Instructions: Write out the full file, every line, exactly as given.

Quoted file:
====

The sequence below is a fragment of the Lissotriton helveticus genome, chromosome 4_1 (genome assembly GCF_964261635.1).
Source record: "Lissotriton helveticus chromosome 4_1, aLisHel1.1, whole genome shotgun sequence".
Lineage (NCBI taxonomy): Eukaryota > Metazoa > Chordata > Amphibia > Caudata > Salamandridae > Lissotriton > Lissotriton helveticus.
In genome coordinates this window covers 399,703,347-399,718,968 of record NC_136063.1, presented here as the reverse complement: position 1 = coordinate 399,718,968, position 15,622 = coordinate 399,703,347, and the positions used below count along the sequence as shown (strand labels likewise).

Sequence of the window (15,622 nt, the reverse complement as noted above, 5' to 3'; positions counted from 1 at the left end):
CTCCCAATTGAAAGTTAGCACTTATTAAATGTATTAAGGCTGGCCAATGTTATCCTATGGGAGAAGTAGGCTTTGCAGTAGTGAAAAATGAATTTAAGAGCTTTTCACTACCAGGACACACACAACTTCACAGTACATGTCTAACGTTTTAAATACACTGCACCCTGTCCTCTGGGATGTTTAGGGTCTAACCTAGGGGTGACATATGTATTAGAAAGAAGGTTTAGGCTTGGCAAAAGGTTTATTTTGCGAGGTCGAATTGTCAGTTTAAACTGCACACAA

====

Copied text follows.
The sequence below is a fragment of the Lissotriton helveticus genome, chromosome 4_1 (genome assembly GCF_964261635.1).
Source record: "Lissotriton helveticus chromosome 4_1, aLisHel1.1, whole genome shotgun sequence".
Lineage (NCBI taxonomy): Eukaryota > Metazoa > Chordata > Amphibia > Caudata > Salamandridae > Lissotriton > Lissotriton helveticus.
In genome coordinates this window covers 399,703,347-399,718,968 of record NC_136063.1, presented here as the reverse complement: position 1 = coordinate 399,718,968, position 15,622 = coordinate 399,703,347, and the positions used below count along the sequence as shown (strand labels likewise).

Sequence of the window (15,622 nt, the reverse complement as noted above, 5' to 3'; positions counted from 1 at the left end):
CTCCCAATTGAAAGTTAGCACTTATTAAATGTATTAAGGCTGGCCAATGTTATCCTATGGGAGAAGTAGGCTTTGCAGTAGTGAAAAATGAATTTAAGAGCTTTTCACTACCAGGACACACACAACTTCACAGTACATGTCTAACGTTTTAAATACACTGCACCCTGTCCTCTGGGATGTTTAGGGTCTAACCTAGGGGTGACATATGTATTAGAAAGAAGGTTTAGGCTTGGCAAAAGGTTTATTTTGCGAGGTCGAATTGTCAGTTTAAACTGCACACAA